Bookkeeper Admits Assisting Ridgefield Restaurant Owner to Evade Federal Taxes

New York Bookkeeper Admits Assisting Restaurant Owner Evade Federal Taxes

John H. Durham, United States Attorney for the District of Connecticut, and Kristina O’Connell, Special Agent in Charge of IRS Criminal Investigation in New England, announced that IDALECIA LOPES SANTOS, 59, of Queens Village, New York, waived her right to be indicted and pleaded guilty today before U.S. District Judge Victor A. Bolden in Bridgeport to one count of tax evasion.

According to court documents and statements made in court, Santos worked as an outside bookkeeper for Bruno DeFabio, an owner of several pizza restaurants in Connecticut and New York, including Pinocchio Pizza LLC, doing business as Pinocchio Pizza in New Canaan, Connecticut; Top Oven Restaurant Corp., doing business as Pinocchio Pizza in Wilton, Connecticut; DiFabio Brothers Pizza Corp., doing business as Amore Pizza in Scarsdale, New York; Odell Pizza, Inc., doing business as Amore Cucina and Bar in Stamford, Connecticut; Nepperhan Restaurants Group, Inc., doing business as ReNapoli Pizza, in Old Greenwich, Connecticut, and Homefield Restaurant Corp., doing business as Pinocchio Pizza in Pound Ridge, New York.  During the times at issue, Santos was employed by two different New York-based accounting firms.

As a bookkeeper, Santos worked directly with DiFabio and his employees to determine relevant revenue, payroll and other operating figures for DiFabio’s businesses, and to assist in the preparation of corporate tax returns for the businesses, quarterly tax reporting regarding employee payroll, and the personal income tax returns for the owners.

In pleading guilty, Santos admitted that she and others at the accounting firms knew that DiFabio and his businesses engaged in a practice whereby cash was removed from the cash registers and not deposited into the restaurants’ operating bank accounts.  Despite this knowledge, the accounting firms used the bank records to determine gross receipts of the businesses, and the cash that was removed from the registers was not reported to the IRS.  This resulted in the understatement of income and taxes owed on DiFabio’s personal income tax returns.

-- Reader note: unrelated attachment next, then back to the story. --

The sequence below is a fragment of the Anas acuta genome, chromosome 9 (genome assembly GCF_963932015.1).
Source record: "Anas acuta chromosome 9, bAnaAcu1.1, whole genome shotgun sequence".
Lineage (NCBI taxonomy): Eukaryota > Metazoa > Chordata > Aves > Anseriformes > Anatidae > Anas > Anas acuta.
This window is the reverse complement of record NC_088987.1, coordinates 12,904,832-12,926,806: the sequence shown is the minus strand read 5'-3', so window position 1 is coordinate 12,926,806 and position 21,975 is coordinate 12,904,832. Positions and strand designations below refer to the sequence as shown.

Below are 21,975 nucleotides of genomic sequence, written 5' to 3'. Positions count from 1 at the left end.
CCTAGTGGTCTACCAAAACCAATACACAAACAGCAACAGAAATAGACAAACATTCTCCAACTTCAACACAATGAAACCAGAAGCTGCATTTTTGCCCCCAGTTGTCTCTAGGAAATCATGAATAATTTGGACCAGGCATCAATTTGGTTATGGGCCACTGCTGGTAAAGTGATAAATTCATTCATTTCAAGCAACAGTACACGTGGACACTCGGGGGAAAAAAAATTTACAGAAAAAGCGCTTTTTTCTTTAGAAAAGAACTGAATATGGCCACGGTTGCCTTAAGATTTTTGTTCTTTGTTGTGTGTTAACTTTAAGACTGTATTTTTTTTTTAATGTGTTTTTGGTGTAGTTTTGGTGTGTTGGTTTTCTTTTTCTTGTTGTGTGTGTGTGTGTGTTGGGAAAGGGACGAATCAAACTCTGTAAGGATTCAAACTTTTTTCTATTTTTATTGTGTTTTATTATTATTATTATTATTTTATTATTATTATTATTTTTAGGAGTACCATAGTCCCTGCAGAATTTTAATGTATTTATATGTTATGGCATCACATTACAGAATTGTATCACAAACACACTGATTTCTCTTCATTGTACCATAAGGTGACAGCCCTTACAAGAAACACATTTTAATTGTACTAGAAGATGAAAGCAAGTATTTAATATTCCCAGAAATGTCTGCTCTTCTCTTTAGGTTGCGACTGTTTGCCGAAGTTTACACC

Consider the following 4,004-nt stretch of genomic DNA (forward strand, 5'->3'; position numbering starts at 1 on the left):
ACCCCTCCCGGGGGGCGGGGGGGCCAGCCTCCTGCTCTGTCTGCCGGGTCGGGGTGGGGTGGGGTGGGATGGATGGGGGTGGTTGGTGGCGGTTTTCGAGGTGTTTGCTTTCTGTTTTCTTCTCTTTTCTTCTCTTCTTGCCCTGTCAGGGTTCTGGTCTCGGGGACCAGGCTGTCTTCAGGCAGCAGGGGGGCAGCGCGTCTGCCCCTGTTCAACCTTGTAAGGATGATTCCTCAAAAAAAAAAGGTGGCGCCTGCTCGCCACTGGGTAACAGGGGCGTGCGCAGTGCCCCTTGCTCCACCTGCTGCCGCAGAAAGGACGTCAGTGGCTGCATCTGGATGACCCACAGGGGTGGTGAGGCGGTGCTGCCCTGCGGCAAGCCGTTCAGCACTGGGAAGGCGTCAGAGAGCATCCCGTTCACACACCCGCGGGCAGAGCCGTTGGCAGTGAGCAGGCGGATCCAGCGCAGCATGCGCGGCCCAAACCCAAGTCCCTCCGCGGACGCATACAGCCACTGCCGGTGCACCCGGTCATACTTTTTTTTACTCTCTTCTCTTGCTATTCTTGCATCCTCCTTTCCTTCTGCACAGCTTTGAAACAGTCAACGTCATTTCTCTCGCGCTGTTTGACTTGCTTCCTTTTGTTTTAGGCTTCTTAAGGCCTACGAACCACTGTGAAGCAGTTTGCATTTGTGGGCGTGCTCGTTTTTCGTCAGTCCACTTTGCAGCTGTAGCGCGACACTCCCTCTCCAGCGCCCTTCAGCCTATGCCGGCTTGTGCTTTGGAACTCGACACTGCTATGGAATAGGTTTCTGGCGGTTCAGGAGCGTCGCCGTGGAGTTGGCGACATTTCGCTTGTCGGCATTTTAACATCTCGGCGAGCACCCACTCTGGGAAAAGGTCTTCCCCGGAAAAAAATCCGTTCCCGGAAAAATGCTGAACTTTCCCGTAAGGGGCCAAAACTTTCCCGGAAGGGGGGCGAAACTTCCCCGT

Santos and others at her accounting firms, who assisted in the preparation of work papers and other documents used for tax return preparation, were also aware that DiFabio and his businesses used cash removed from the registers to pay certain wages for DiFabio and employees without reporting those amounts to the IRS.  Certain employees had their entire wages paid “off the books,” while a portion of other employees’ wages was not reported.  This resulted in the manipulation of net income reported to the IRS and the underpayment of withholding taxes to the IRS.

The charge of tax evasion carries a maximum term of imprisonment of five years.  A sentencing date is not scheduled.  Santos is released pending sentencing.

On October 25, 2018, DiFabio pleaded guilty to one count of conspiracy to file false income tax returns and payroll tax returns.  When he pleaded guilty, he agreed that the loss to the IRS in income taxes and employment taxes for the 2013 through 2015 tax years was $816,954.  DiFabio awaits sentencing.

On September 24, 2018, DiFabio’s business partner in some of his restaurants, Steven Cioffi, pleaded guilty to one count of aiding and assisting in the filing of a false tax return.  He also awaits sentencing.

This investigation is being conducted by the Internal Revenue Service, Criminal Investigation Division.  The case is being prosecuted by Assistant U.S. Attorney Christopher W. Schmeisser.